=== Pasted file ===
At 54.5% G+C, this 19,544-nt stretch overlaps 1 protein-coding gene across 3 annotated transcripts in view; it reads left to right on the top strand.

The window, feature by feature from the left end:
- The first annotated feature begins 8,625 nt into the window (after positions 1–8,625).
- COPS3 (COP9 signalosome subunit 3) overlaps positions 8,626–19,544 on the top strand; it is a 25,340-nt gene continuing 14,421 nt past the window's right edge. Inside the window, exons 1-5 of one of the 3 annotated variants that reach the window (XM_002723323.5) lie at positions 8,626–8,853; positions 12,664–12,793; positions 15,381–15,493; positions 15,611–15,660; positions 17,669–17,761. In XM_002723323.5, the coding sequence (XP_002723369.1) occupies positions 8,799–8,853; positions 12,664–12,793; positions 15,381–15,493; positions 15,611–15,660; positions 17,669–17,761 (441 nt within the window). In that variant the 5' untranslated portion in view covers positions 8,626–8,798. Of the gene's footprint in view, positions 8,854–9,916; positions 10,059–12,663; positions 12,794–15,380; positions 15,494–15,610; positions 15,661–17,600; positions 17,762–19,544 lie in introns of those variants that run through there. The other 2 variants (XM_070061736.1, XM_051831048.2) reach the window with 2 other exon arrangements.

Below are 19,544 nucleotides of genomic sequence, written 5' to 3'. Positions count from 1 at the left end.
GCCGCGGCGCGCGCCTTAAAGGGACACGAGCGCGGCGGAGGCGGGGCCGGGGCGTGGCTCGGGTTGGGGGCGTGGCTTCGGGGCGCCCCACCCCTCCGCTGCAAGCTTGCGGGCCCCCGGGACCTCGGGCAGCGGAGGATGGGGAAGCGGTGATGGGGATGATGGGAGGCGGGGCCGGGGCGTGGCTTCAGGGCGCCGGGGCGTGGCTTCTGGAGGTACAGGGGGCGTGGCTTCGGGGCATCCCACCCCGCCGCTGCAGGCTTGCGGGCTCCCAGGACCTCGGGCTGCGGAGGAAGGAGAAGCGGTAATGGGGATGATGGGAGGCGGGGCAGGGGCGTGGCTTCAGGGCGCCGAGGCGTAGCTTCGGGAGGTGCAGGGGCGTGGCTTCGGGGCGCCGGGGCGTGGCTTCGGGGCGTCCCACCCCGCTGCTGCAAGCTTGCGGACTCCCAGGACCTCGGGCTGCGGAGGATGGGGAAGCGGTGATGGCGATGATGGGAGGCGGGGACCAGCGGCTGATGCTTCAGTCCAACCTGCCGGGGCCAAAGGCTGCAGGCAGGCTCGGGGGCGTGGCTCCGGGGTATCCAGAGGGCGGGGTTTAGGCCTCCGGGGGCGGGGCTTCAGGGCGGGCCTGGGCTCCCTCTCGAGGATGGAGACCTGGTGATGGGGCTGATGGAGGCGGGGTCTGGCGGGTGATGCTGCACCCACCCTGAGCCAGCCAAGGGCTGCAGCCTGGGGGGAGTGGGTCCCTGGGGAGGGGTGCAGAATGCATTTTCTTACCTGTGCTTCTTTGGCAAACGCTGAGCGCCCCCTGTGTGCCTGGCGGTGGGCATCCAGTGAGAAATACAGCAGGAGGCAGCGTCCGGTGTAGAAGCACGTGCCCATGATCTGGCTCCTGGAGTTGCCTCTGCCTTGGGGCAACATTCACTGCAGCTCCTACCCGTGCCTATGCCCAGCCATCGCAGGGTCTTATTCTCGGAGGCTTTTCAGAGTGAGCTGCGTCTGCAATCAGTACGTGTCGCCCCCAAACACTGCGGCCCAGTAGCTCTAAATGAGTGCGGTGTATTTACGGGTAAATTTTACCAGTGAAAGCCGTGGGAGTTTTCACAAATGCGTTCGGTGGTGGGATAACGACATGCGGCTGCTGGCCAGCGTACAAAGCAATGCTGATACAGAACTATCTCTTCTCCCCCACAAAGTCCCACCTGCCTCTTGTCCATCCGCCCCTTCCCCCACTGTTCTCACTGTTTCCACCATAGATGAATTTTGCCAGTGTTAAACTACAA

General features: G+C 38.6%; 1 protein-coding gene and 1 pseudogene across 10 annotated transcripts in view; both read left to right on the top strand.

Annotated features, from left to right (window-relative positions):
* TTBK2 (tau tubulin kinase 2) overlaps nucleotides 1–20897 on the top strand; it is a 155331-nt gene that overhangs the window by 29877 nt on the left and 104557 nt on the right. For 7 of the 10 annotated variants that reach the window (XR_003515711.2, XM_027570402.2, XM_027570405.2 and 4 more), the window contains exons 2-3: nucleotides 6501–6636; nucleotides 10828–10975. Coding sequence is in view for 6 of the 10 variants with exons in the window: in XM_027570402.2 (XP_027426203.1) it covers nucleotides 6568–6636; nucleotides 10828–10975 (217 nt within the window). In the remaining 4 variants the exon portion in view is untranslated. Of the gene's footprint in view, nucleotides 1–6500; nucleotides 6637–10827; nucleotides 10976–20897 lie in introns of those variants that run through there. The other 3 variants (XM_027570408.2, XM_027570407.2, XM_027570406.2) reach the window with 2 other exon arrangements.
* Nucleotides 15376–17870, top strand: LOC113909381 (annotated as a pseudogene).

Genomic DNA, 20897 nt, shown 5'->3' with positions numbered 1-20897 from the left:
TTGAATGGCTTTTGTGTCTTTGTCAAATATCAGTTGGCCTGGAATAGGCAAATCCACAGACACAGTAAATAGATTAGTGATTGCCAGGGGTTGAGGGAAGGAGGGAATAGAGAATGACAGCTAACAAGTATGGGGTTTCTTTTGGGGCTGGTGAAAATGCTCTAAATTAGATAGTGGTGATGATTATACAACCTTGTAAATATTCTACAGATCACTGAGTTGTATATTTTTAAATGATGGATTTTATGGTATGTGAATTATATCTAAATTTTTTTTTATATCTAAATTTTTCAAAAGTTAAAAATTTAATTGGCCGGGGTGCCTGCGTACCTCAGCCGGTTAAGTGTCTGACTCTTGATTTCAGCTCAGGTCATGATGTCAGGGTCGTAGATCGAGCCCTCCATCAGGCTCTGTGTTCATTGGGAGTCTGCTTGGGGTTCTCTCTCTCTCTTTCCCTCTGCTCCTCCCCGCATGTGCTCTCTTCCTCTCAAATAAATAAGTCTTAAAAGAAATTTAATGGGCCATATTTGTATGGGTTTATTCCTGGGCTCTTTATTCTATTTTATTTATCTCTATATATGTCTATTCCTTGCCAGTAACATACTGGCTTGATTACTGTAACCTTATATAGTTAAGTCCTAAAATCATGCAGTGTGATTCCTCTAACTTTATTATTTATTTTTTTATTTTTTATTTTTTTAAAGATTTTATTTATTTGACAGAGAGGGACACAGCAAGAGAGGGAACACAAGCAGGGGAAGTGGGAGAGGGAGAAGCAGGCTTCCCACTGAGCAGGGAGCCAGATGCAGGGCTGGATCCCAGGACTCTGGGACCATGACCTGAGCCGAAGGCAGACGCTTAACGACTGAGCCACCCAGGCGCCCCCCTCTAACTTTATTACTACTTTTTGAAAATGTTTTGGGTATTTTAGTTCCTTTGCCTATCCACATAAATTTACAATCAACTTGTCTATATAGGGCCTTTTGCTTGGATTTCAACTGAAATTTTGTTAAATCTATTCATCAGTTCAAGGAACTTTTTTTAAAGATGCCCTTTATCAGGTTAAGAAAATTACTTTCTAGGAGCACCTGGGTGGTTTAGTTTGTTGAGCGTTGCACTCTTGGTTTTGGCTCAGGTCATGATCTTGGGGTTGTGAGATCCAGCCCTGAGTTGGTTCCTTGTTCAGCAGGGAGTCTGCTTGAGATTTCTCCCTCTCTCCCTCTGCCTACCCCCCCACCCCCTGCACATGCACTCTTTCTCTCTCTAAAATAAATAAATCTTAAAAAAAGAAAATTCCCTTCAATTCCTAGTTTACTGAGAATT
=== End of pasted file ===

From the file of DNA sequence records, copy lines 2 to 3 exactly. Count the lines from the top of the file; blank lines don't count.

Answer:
The window, feature by feature from the left end:
- The first annotated feature begins 8,625 nt into the window (after positions 1–8,625).